Although Nordgren makes his living now as an artist, he knows eclipses. He received his PhD in astronomy from Cornell University and then worked, among other places, in Southern California as a professor of astronomy. He took a sabbatical to study at the National Park Service, which resulted in a published book Stars Above, Earth Below: A Guide to Astronomy in the National Parks. The book helped promote the national parks as an ideal place for stargazing due to the lack of light pollution.
However, when the book needed accompanying art, Nordgren was able to draw (literally) upon his lifelong love and talent as an artist to create astronomy-themed artwork. The art was inspired by old Works Progress Administration posters from the 1930s. His artwork caught attention and Nordgren began receiving requests to create night sky posters for the national parks that could be sold in gift stores. With the 2017 Great American Eclipse, Nordgren became even more in demand, creating eclipse-themed posters for cities and parks along the path of totality. His career shifted from astronomer to an artist of astronomy.
His posters have been acquired by the Smithsonian Air and Space Museum. “As an astronomer, I never thought I’d wind up in the Smithsonian for my artwork,” says Nordgren.
An art deco aesthetic is the influence behind Rochester’s poster, which features a rainbow spotlighting a silhouette of downtown Rochester, a prism light effect created by the sun passing through a mirror. In designing Rochester’s poster, Nordgren wanted to capture Rochester’s rich history with film and optics.
“I designed that poster to really draw on a mid-century 1950s, which is a wonderful time in Rochester’s past,” he says. “But then I put in optical elements, different types of lenses and mirrors throughout the design and then really played up the fact that part of what makes a solar eclipse so special is the light we get from the sun, the way that light changes as the moon moves over the sun, and then eventually the light disappears.”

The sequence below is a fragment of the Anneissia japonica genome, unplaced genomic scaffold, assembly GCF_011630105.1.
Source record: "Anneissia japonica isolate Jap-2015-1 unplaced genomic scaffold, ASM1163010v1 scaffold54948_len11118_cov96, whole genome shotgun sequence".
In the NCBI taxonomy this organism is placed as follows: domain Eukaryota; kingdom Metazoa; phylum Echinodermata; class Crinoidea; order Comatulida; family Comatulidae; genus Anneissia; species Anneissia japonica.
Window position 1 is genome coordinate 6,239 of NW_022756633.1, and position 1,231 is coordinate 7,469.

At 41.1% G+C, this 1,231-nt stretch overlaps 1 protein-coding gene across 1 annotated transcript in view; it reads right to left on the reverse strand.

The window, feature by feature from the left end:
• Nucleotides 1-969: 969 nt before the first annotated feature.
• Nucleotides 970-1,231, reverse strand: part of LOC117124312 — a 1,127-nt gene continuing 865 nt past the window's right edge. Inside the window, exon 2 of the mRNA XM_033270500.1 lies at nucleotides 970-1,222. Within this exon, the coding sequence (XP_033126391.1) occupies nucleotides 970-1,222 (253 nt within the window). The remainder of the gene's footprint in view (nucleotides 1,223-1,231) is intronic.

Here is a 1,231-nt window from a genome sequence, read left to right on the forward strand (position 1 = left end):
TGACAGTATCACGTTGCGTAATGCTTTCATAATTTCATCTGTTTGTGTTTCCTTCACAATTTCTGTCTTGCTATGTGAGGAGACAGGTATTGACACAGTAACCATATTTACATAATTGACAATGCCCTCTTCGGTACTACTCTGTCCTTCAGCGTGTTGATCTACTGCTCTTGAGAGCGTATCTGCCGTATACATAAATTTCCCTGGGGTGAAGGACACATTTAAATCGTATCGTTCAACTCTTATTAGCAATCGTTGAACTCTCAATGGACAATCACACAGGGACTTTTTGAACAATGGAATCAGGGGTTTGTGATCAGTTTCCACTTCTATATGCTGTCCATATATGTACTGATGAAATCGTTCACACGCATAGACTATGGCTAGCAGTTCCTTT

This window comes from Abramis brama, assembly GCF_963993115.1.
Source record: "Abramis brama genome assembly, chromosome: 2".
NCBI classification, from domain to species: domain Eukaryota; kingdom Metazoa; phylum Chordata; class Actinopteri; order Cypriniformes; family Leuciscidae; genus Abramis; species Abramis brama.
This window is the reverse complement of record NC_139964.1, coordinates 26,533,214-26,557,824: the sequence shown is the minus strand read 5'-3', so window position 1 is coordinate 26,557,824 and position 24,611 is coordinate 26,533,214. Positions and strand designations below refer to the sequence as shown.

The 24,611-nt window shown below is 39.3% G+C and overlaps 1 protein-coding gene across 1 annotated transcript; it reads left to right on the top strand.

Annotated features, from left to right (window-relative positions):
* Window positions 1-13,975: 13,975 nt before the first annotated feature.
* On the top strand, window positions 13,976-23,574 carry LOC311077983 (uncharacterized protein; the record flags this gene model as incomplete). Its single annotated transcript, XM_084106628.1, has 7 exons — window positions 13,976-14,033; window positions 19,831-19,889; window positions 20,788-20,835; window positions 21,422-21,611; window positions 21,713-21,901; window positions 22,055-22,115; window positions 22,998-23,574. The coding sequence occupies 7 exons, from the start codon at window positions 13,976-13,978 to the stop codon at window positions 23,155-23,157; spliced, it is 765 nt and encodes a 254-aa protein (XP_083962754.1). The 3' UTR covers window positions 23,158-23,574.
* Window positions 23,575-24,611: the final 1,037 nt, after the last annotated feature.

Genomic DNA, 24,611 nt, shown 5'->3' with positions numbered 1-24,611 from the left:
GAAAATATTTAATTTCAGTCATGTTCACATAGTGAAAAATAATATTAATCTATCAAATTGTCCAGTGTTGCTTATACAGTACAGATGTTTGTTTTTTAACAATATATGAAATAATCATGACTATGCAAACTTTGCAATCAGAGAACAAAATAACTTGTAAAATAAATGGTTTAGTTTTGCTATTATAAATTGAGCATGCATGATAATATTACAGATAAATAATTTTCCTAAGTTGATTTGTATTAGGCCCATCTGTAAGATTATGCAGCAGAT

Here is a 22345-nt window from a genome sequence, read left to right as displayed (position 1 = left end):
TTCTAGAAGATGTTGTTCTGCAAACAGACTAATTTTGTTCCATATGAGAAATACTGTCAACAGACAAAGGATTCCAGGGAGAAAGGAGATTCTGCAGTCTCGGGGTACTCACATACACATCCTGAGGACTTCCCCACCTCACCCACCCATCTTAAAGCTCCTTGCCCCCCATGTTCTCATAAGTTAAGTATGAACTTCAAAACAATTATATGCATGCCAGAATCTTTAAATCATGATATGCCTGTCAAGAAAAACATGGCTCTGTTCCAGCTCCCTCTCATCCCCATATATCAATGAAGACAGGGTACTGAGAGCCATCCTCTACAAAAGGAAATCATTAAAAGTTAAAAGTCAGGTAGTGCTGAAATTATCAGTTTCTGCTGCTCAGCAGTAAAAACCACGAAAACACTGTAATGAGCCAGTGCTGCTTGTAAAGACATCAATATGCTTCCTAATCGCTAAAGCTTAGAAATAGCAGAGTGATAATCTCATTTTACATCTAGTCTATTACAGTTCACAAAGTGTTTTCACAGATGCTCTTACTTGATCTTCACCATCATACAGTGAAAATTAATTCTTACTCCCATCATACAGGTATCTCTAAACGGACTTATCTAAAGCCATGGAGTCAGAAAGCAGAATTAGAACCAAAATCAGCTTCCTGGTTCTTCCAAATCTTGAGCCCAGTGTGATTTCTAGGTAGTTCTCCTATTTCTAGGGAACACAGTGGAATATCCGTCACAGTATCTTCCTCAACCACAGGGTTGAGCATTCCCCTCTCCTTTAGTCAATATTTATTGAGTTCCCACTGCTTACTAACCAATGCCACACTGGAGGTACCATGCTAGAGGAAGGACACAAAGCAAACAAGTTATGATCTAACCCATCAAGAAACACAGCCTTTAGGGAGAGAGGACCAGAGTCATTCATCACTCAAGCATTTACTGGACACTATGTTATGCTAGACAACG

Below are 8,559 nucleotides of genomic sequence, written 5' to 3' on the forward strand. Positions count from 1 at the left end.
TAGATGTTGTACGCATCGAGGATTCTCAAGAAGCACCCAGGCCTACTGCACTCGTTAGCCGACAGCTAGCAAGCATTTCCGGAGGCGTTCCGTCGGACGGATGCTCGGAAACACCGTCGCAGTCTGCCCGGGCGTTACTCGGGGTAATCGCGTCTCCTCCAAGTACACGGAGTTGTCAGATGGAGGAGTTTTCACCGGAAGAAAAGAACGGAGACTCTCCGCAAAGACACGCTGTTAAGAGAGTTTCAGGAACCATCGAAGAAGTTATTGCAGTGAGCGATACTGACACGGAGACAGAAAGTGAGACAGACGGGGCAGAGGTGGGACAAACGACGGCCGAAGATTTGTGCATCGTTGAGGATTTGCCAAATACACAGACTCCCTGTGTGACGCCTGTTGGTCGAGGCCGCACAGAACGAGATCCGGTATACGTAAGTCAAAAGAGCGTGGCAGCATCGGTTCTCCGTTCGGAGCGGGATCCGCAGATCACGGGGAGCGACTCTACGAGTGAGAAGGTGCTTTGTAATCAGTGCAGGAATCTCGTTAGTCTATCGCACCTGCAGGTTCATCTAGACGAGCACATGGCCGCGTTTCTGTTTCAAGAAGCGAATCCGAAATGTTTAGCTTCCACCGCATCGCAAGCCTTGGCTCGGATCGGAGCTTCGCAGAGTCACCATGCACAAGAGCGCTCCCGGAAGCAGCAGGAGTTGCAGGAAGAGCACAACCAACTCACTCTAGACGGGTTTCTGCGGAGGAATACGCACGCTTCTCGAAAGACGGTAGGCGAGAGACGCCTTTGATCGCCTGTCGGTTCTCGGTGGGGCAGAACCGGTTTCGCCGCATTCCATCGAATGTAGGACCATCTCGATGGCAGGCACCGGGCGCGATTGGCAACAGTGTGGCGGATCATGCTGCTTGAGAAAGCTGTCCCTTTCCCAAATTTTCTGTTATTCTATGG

Nordgren hopes his posters capture the emotional experience of seeing a total eclipse and highlight the unique beauty of western New York. “Rochester has a freaking waterfall in the middle of downtown. I want people to realize what a beautiful place this is. And hopefully when they come for the eclipse, they’ll stay for the beauty.”
After Eastman, the posters will be exhibited at the following locations:
July, 2023: Flight Wine Bar
August, 2023: Central Library of Rochester and Monroe County
September, 2023: Nazareth College Arts Center
October, 2023: Stokoe Farms
November, 2023: RIT University Gallery
December, 2023: Webster Parks & Recreation
January, 2024: Town of Perinton Recreation Center
February, 2024: SUNY Brockport Tower Fine Arts Center
March through April 8, 2024: Rochester Museum & Science Center
April 10- 30, 2024: (tentatively) The Little Theatre
To learn more about solar eclipses, check out Nordgren’s 2016 book Sun Moon Earth: The History of Solar Eclipses from the Omens of Doom to Einstein and Exoplanets.
*@rocsolareclipse informs us that Rochester’s next total solar eclipse will take place on October 26, 2144, a date to put on your great grandkid’s calendars.